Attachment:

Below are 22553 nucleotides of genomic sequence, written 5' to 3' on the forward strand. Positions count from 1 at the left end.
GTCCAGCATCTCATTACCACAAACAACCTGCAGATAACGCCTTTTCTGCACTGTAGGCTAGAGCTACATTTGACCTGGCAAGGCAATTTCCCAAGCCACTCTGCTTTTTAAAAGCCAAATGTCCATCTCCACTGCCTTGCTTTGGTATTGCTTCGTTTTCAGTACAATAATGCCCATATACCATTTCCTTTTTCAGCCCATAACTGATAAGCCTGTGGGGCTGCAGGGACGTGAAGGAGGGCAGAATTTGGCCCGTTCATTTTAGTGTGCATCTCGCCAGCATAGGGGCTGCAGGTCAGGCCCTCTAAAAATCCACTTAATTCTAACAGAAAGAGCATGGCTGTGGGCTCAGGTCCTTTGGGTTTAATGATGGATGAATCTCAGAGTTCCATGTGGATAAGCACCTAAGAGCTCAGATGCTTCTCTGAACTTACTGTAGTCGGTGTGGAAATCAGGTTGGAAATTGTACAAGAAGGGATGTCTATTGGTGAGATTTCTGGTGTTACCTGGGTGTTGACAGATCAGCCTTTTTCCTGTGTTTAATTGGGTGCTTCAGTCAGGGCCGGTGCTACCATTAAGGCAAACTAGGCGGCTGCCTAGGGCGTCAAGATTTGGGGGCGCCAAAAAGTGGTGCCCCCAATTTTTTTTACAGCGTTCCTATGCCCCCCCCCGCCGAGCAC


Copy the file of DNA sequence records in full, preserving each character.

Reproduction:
Below are 22553 nucleotides of genomic sequence, written 5' to 3' on the forward strand. Positions count from 1 at the left end.
GTCCAGCATCTCATTACCACAAACAACCTGCAGATAACGCCTTTTCTGCACTGTAGGCTAGAGCTACATTTGACCTGGCAAGGCAATTTCCCAAGCCACTCTGCTTTTTAAAAGCCAAATGTCCATCTCCACTGCCTTGCTTTGGTATTGCTTCGTTTTCAGTACAATAATGCCCATATACCATTTCCTTTTTCAGCCCATAACTGATAAGCCTGTGGGGCTGCAGGGACGTGAAGGAGGGCAGAATTTGGCCCGTTCATTTTAGTGTGCATCTCGCCAGCATAGGGGCTGCAGGTCAGGCCCTCTAAAAATCCACTTAATTCTAACAGAAAGAGCATGGCTGTGGGCTCAGGTCCTTTGGGTTTAATGATGGATGAATCTCAGAGTTCCATGTGGATAAGCACCTAAGAGCTCAGATGCTTCTCTGAACTTACTGTAGTCGGTGTGGAAATCAGGTTGGAAATTGTACAAGAAGGGATGTCTATTGGTGAGATTTCTGGTGTTACCTGGGTGTTGACAGATCAGCCTTTTTCCTGTGTTTAATTGGGTGCTTCAGTCAGGGCCGGTGCTACCATTAAGGCAAACTAGGCGGCTGCCTAGGGCGTCAAGATTTGGGGGCGCCAAAAAGTGGTGCCCCCAATTTTTTTTACAGCGTTCCTATGCCCCCCCCCGCCGAGCAC